This story is usually told to highlight the triumphant simplicity of following Jesus. The Christian is to obey God as Jesus did, which is the essence of discipleship. There’s no need for the clumsiness of Barth’s “memory and hope,” no need for embarrassing historical ties to people who have abused power and trust. As Jesus-followers we eliminate all that by plugging our spiritual extension cord directly into Jesus. The emphasis turns toward the individual and something akin to a corporate slogan; it turns away from mutual accountability and the formative practices of personal devotion.
My coffee buddy knew enough about contemporary theology to realize that I wasn’t recounting the Anabaptist myth to show my enthusiasm: John Howard Yoder, the “we obey” guy, is one of the Christian leaders who repeatedly misused his power in selfish and abusive ways. He compelled women to acquiesce to his forceful advances by suggesting that he was on the cutting edge of an experiment in radical Jesus-following. Following Jesus outside the mutual accountability of the church body can lead to disastrous results.
Another way to describe the problem with following Jesus is that few of us actually know what that means. It reduces faith to something that seems intuitive but actually isn’t. The philosopher Charles Taylor explains the problem in an essay called To Follow a Rule. Taylor’s essay is, as you might expect, a technical piece of writing addressing a larger issue. What he points out, though, is that a rule “doesn’t apply itself.” Following rules, or even obeying signs, is a skill we need to learn. When we see an arrow pointing us to the refreshments, do we take direction from the arrow’s point or from its feathers? Following or obeying never stands on its own. As weird as it sounds, there are prerequisites and corequisites to following Jesus.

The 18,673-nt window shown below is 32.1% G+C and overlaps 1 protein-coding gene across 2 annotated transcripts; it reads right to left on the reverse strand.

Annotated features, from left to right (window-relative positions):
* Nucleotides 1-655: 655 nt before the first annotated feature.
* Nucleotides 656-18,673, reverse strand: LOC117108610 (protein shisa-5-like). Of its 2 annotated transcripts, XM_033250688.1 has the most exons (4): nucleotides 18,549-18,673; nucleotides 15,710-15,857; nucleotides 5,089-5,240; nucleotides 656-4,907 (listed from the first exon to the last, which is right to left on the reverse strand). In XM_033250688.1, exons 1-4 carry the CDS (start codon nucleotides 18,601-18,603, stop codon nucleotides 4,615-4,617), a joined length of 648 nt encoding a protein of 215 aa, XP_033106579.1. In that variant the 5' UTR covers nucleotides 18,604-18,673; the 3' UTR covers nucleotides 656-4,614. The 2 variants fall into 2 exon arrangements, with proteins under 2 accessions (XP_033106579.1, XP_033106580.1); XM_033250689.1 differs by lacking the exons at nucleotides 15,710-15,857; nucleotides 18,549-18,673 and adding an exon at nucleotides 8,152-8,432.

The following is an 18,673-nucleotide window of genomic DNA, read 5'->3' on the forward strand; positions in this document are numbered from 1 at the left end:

If I was in the same room with the old saints who so heartily recommended following Jesus, I’m not sure I would have the courage to disagree with them as easily as I disagreed with the fellow in the sleek steel chair. But maybe I wouldn’t need to.
What struck me the first time I read The Imitation of Christ was the rich sacramental, and therefore communal, way of life it implied. I found the same to be true of The Rule of Saint Benedict, even the work of Dietrich Bonhoeffer and the early Anabaptists. You learn to follow Jesus through all the complex and tangled stuff that makes up the Christian life: the practices, the virtues, the accountability, the annoyance of being packaged with parishioners we don’t like and a history we regret. There aren’t any shortcuts.
My conversation partner was wise. He told me I was being overly dramatic when I said I had stopped following Jesus. He was right, yet in a secular society I find the slogan too little and too weak. It’s too reductionistic, too ahistorical, too content-hollow, too predigested.
When I am pushed to describe the essence of the Christian life I use a variation of Jesus’ own words: to love God and love our neighbors as we love ourselves. But mostly I try to avoid this kind of essentializing. These little summaries and slogans give us a false sense of mastery; they hide the time, the scars, and the hard-earned wisdom the pilgrimage of faith in community requires. To suggest we can follow Jesus away from church, from accountability, from learning our history, is to miss membership in the broken body of Christ.